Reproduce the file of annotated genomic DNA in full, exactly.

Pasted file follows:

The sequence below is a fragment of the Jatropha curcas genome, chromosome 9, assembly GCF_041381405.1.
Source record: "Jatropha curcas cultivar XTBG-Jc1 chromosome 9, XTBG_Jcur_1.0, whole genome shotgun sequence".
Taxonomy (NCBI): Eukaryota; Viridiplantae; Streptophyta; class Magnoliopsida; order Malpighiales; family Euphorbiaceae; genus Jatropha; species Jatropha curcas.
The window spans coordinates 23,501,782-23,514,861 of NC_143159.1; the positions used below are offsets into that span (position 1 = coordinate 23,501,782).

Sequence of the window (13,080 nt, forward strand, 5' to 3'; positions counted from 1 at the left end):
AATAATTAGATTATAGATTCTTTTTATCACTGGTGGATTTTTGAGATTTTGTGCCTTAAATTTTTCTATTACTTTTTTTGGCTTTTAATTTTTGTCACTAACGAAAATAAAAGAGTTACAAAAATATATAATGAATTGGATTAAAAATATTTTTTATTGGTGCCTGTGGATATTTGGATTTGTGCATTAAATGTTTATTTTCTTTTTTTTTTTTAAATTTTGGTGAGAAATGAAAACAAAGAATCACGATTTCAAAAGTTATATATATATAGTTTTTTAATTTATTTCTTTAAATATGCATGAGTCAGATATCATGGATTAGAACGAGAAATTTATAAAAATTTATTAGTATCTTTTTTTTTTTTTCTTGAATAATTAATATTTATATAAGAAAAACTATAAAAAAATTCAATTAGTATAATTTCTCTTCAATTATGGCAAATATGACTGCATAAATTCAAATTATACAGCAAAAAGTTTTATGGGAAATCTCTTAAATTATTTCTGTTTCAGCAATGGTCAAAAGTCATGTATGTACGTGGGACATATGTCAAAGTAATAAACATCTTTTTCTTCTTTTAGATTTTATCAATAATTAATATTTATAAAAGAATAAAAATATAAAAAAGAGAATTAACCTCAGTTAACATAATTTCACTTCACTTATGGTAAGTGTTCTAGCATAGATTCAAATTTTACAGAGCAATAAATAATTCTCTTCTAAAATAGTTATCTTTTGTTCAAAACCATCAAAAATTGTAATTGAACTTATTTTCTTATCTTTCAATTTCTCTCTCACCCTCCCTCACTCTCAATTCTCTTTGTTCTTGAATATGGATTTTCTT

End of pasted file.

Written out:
The sequence below is a fragment of the Jatropha curcas genome, chromosome 9, assembly GCF_041381405.1.
Source record: "Jatropha curcas cultivar XTBG-Jc1 chromosome 9, XTBG_Jcur_1.0, whole genome shotgun sequence".
Taxonomy (NCBI): Eukaryota; Viridiplantae; Streptophyta; class Magnoliopsida; order Malpighiales; family Euphorbiaceae; genus Jatropha; species Jatropha curcas.
The window spans coordinates 23,501,782-23,514,861 of NC_143159.1; the positions used below are offsets into that span (position 1 = coordinate 23,501,782).

Sequence of the window (13,080 nt, forward strand, 5' to 3'; positions counted from 1 at the left end):
AATAATTAGATTATAGATTCTTTTTATCACTGGTGGATTTTTGAGATTTTGTGCCTTAAATTTTTCTATTACTTTTTTTGGCTTTTAATTTTTGTCACTAACGAAAATAAAAGAGTTACAAAAATATATAATGAATTGGATTAAAAATATTTTTTATTGGTGCCTGTGGATATTTGGATTTGTGCATTAAATGTTTATTTTCTTTTTTTTTTTTAAATTTTGGTGAGAAATGAAAACAAAGAATCACGATTTCAAAAGTTATATATATATAGTTTTTTAATTTATTTCTTTAAATATGCATGAGTCAGATATCATGGATTAGAACGAGAAATTTATAAAAATTTATTAGTATCTTTTTTTTTTTTTCTTGAATAATTAATATTTATATAAGAAAAACTATAAAAAAATTCAATTAGTATAATTTCTCTTCAATTATGGCAAATATGACTGCATAAATTCAAATTATACAGCAAAAAGTTTTATGGGAAATCTCTTAAATTATTTCTGTTTCAGCAATGGTCAAAAGTCATGTATGTACGTGGGACATATGTCAAAGTAATAAACATCTTTTTCTTCTTTTAGATTTTATCAATAATTAATATTTATAAAAGAATAAAAATATAAAAAAGAGAATTAACCTCAGTTAACATAATTTCACTTCACTTATGGTAAGTGTTCTAGCATAGATTCAAATTTTACAGAGCAATAAATAATTCTCTTCTAAAATAGTTATCTTTTGTTCAAAACCATCAAAAATTGTAATTGAACTTATTTTCTTATCTTTCAATTTCTCTCTCACCCTCCCTCACTCTCAATTCTCTTTGTTCTTGAATATGGATTTTCTT